So we walk in truth, but humbly. We follow the one faith which has “as its central event the humiliation of its God,” as historian Bruce L. Shelley put it. Christ’s victory came through apparent defeat. He instructs us to serve, and tells us “the first shall be last, and the last first.” We know the reality of sin, which translates to the danger of holding too much power. We seek His glory and His Kingdom, not ours

2. Respectful Persuasion, Not Coerced Compliance

The second great difference is in how we seek to win. We do want to gain ground, no denying that, but with a difference.

Today’s ideologies have no power to persuade anyone to think what is true or do what is right. How could they? They’ve given up any conception of truth, making it entirely social or personal opinion. What’s right is what society imposes on us as “right,” either by cultural pressure or by force of law and policy.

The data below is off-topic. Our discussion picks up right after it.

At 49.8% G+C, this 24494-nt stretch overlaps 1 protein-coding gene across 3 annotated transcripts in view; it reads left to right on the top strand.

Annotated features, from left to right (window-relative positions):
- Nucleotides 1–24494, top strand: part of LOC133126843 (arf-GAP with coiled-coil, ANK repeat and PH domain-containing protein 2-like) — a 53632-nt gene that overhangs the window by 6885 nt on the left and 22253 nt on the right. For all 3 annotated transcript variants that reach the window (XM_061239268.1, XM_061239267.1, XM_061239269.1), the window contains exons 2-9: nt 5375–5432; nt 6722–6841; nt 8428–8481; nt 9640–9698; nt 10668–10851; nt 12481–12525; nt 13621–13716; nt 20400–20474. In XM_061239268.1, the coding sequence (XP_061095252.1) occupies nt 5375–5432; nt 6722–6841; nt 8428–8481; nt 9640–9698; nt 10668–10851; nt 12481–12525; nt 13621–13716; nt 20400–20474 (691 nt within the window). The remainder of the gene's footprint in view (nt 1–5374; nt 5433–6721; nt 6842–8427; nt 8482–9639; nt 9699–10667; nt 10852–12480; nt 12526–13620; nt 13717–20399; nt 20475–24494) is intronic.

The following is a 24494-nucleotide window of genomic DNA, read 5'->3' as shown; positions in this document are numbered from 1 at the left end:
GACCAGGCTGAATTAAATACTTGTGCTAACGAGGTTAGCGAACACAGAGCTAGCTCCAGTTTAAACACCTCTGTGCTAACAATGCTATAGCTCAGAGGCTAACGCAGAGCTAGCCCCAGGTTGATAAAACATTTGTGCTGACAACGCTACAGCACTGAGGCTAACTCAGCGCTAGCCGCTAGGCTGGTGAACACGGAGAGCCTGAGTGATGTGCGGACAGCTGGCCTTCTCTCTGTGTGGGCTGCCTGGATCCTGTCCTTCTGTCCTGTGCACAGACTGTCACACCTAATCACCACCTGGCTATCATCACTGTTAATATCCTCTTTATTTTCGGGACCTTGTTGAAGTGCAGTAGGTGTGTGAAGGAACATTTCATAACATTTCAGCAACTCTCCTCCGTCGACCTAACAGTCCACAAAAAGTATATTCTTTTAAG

Just try speaking your own mind on gender or sexuality in school or at work, and you’ll see that pressure in action. It isn’t about your belief, it’s about your compliance. You don’t have to agree, but you sure have to act like you do.

Christ demands your life of you. He will change it for the better, in His goodness and grace. Otherwise? No danger whatsoever.

 

Christianity, in contrast, is about belief, thoughts, and ideas. It’s about being convinced of what is true —  convictions that must live first in the mind and the heart (which amount to the same thing) before being carried out in the body.